Dow 15,000! S&P 1600! The best start to a year for stocks since 1999! As the stock market continues its ascent, the most frequently asked question that I am receiving is: “Should I buy or is a correction coming?” Recently on CNBC, Warren Buffett predicted that stocks will go "far higher" in the long run, so for those with 10 or 20 years to go before they need their money, there is no reason to alter your game plan – keep investing in a diversified portfolio. That said, stock indexes have gone 6 months without even a 5 percent correction – the last "classic" correction (defined as a 10 percent drop from the highs) occurred in the summer of 2011, when the S&P 500 plummeted by more than 17 percent after the debt-ceiling debacle.
So is a correction coming? Of course it is, but predicting when that will happen and trying to capitalize on it is a fool’s game. That leaves many would-be stock investors with a tough choice: should they get back into stocks after markets have more than doubled or should they remain in their cash and bond positions?
Part of the problem is that many investors are still stinging after the 54 percent drop from October 2007 to March 2009. As if that were not enough, confidence was shaken periodically during the recovery, whether from the 2010 "Flash Crash", the 2011 swoon or drops attributed to the European debt crisis. Those events may explain a recent Bankrate.com Financial Security Index, where a whopping 76 percent of respondents were just saying "no" to stocks. Economists call this “recency bias,” which means that we use our recent experience as a guide for what will happen in the future. So when stocks are soaring, we think markets will keep rising, but when the market plunges, we become convinced that it will never rise again.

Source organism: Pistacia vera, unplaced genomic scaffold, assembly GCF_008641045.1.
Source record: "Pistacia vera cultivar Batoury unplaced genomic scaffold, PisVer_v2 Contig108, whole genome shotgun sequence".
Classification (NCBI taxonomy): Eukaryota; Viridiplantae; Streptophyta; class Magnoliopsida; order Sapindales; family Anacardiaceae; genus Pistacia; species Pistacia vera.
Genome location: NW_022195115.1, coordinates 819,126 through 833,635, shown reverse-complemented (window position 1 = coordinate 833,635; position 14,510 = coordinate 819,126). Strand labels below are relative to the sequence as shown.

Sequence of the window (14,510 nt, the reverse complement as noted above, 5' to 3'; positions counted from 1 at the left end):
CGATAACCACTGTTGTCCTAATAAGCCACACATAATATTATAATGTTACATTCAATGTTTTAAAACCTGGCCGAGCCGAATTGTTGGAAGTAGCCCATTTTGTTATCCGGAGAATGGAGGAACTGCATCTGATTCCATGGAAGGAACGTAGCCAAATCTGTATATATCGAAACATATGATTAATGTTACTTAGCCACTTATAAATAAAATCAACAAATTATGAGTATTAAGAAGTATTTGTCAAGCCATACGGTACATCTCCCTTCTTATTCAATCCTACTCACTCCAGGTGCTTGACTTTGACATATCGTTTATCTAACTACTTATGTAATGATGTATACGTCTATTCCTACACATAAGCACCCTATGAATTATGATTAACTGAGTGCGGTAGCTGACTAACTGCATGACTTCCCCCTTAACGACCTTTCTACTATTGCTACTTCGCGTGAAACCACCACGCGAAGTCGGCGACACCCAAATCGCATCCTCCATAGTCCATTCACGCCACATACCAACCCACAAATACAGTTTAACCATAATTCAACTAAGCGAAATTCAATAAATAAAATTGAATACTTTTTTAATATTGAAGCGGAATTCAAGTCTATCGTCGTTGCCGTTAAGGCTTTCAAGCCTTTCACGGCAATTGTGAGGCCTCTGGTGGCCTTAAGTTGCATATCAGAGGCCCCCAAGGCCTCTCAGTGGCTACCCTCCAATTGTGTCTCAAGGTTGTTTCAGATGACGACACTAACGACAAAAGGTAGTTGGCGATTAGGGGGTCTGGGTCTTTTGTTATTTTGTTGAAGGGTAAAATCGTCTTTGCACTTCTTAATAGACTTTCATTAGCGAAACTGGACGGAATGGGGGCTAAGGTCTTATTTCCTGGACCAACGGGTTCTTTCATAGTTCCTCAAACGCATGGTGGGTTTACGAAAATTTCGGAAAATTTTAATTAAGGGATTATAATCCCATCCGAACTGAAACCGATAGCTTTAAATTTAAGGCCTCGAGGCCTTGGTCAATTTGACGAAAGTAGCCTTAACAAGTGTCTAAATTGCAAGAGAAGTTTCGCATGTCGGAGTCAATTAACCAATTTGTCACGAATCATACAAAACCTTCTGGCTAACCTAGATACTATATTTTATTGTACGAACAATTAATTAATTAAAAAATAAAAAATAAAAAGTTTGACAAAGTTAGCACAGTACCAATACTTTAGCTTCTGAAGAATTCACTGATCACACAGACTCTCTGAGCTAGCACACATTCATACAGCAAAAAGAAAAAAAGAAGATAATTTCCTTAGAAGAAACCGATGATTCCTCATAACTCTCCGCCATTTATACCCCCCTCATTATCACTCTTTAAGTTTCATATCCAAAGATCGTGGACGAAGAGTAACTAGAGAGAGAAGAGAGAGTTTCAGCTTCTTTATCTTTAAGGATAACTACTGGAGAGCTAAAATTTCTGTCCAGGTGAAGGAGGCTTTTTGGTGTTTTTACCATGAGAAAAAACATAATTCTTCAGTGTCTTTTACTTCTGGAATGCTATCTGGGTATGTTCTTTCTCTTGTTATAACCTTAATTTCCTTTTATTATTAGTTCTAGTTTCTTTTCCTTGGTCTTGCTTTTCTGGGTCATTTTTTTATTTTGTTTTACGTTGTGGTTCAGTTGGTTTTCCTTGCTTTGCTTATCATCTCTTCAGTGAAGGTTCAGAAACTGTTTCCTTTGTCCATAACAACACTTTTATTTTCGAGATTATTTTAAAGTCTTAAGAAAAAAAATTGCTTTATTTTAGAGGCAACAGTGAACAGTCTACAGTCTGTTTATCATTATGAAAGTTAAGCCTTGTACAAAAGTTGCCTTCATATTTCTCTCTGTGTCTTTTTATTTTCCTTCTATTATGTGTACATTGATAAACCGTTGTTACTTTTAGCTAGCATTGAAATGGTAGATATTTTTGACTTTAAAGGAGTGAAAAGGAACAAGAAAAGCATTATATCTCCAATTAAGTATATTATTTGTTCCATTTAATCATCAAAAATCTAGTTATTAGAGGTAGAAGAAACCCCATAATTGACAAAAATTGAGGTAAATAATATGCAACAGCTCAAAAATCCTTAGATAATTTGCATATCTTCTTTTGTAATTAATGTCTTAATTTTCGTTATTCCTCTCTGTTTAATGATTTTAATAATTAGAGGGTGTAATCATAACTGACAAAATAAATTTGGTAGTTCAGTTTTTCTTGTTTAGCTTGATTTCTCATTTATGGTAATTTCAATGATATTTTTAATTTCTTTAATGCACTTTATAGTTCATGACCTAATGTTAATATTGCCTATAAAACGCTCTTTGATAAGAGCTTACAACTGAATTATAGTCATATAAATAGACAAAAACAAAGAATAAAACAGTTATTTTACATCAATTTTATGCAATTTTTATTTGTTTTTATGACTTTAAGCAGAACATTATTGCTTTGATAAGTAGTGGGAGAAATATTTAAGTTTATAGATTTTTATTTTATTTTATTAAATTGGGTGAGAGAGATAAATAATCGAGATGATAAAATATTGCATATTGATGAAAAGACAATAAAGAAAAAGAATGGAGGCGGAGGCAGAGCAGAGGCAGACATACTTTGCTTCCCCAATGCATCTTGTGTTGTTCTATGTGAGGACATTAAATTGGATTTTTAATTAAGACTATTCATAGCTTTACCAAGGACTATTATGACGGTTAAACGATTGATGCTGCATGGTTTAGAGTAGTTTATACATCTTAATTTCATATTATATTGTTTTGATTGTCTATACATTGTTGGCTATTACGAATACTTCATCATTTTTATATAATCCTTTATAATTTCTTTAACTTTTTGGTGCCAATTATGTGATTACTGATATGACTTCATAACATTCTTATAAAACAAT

But nearly 4 years since the end of the Great Recession, many investors are starting to ask whether it is safe to buy stocks. The answer is NO -- stocks are not a safe investment. If you are the kind of person who simply cannot handle the ups and downs of the stock market, then your inclination is probably to avoid stocks at all costs. But what if you kept your stock allocation to a level where they gyrations didn’t cause you to lose sleep? Maybe a stock allocation of 10 to 20 percent of your portfolio would allow you partially participate over time, but not get your hat handed to you if/when the bottom falls out.
However, if you realize that you are ready to build a long-term investment portfolio using stocks as part of your allocation, the big question is whether to invest your cash all at once (lump sum investing or LSI) or whether to use dollar cost averaging (DCA). Dollar cost averaging is the investment strategy that divides the available money into equal parts and then periodically, putting the money to work in a diversified portfolio over time. According to research from Vanguard, two-thirds of the time, investing a lump sum yields better returns than putting smaller, fixed dollars to work at regular intervals.
The mutual fund giant analyzed returns from 1926 to 2011 and found that a lump sum portfolio comprised of 60 percent stocks and 40 percent bonds over rolling 10-year investment periods beat dollar cost averaging by 2.3 percent. In other words, if you had invested $1 million all at once, it would have led to an average ending portfolio value of $2,450,264 after 10-years, versus DCA for the same portfolio, which would have been worth $2,395,824.
The $54,440 differential may be large enough for you to go for the lump sum without looking back. But what if the lump sum decision were to occur at the beginning of a terrible 10-year period for stocks? While lump sum may beat DCA two-thirds of the time, DCA still returns more one-third of the time.
If you are the kind of investor who is less concerned with the probability of earning and more worried about losing a big chunk of money immediately, you may want to stick to DCA. Vanguard’s study notes “risk-averse investors may be less concerned about averages than they are about worst-case scenarios, as well as the potential feelings of regret that would occur if a lump-sum investment were made immediately prior to a market decline.”
It is often said that there are only two emotions in investing: fear and greed. If you are tempted to add regret to that list, tread carefully as you make this decision.